"Where there is no vision, the people perish: but he that keepeth the law, happy is he."
-- Proverbs 29:18, King James Bible (KJV)

Friday, February 26, 2016

President Barack Obama Writes a Guest Posting About the Impending Supreme Court Justice Nomination at the SCOTUSblog : Where Can A Nominee With Those Qualifications be Found?

We live in a world of many divergent paths and opinions.

President Barack Obama has written a guest posting at the SCOTUSblog
(SCOTUS stands for Supreme Court of the United States)
under the title,
A Responsibility I Take Seriously.

Given the current battle lines drawn by the obstructing and divergent Senate Judiciary Committee as being unprepared to even hold hearings on ANY new Supreme Court nomination during President Obama's remaining term as President of the United States, it will be quite interesting to see who the nominee will be.

There is a mile of difference between qualifications that President Obama lists in his guest posting for the prospective nominee and the political maelstrom that the nominee will be thrown into once the nomination is made.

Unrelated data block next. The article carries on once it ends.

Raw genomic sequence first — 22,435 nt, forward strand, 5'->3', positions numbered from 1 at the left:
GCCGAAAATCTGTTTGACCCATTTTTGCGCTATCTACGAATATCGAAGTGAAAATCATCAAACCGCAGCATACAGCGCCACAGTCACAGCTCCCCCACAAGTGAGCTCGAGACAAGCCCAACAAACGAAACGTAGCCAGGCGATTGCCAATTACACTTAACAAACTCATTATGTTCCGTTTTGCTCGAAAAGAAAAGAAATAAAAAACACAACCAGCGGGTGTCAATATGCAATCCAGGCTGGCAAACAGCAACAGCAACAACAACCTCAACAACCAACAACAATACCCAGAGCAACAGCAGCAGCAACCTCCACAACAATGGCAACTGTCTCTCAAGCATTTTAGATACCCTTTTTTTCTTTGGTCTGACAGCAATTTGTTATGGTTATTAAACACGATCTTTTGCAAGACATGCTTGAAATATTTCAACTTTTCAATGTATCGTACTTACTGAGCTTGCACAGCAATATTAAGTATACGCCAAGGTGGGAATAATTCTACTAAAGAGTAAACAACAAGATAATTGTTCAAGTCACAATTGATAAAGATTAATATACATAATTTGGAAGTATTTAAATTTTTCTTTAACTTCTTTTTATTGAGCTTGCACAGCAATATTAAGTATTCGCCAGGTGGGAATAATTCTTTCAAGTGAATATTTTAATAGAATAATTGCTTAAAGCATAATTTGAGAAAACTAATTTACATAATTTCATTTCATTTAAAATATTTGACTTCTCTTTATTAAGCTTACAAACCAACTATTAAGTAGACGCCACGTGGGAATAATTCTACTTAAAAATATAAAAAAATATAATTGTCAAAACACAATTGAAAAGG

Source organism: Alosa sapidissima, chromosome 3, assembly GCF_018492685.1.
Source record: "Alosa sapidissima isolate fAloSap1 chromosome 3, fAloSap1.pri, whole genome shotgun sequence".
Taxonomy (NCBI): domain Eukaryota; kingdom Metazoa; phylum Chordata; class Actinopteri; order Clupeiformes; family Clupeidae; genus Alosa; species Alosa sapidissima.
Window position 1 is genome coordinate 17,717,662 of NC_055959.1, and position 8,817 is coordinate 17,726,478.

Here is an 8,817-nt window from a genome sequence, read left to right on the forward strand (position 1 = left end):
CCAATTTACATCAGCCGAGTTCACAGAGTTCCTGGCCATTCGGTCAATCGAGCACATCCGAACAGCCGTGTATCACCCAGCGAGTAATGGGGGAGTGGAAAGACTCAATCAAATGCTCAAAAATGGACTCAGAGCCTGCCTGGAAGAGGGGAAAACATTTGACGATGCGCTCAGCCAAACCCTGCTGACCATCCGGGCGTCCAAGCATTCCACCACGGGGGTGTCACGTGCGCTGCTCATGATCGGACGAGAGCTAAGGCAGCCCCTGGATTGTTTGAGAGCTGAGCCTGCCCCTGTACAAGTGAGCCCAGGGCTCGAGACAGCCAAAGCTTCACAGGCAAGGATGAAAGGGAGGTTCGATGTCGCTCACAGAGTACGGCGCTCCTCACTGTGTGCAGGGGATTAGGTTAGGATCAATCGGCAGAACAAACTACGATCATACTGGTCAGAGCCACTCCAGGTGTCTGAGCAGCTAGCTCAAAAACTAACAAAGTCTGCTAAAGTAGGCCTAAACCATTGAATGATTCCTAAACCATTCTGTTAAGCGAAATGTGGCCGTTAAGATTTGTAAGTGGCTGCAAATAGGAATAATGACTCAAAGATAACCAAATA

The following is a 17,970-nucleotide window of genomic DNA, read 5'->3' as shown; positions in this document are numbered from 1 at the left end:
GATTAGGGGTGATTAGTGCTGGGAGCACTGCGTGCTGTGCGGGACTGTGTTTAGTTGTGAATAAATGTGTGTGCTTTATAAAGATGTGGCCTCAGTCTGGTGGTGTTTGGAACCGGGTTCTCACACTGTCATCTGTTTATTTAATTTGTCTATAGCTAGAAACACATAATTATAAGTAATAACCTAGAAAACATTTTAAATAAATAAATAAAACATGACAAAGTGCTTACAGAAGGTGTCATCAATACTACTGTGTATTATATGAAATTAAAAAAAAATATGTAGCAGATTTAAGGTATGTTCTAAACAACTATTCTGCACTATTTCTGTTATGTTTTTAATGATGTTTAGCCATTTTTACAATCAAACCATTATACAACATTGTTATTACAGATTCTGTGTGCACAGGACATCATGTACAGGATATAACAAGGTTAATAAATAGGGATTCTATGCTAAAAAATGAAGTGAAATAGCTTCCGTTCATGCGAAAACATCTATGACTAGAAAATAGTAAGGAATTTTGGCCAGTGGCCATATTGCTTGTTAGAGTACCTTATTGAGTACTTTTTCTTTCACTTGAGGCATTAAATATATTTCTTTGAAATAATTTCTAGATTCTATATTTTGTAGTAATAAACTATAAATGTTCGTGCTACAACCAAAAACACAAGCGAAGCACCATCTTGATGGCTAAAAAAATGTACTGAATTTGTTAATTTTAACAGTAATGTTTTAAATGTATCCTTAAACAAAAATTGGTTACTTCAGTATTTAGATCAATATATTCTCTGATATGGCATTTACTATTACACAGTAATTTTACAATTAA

President Obama appears to be seeking a benevolent more-or-less liberal soul, but what he needs to nominate is a legal field marshal.

You cannot just throw a normal federal judge or a young U.S. Attorney General to a den of wolves, a political reality which reduces any possible "short list" to maybe one or two persons, not more, and we can think of only one.

The person nominated must be ABOVE the crowd, and must -- in the eyes of the world -- stand ABOVE the political obstructionists.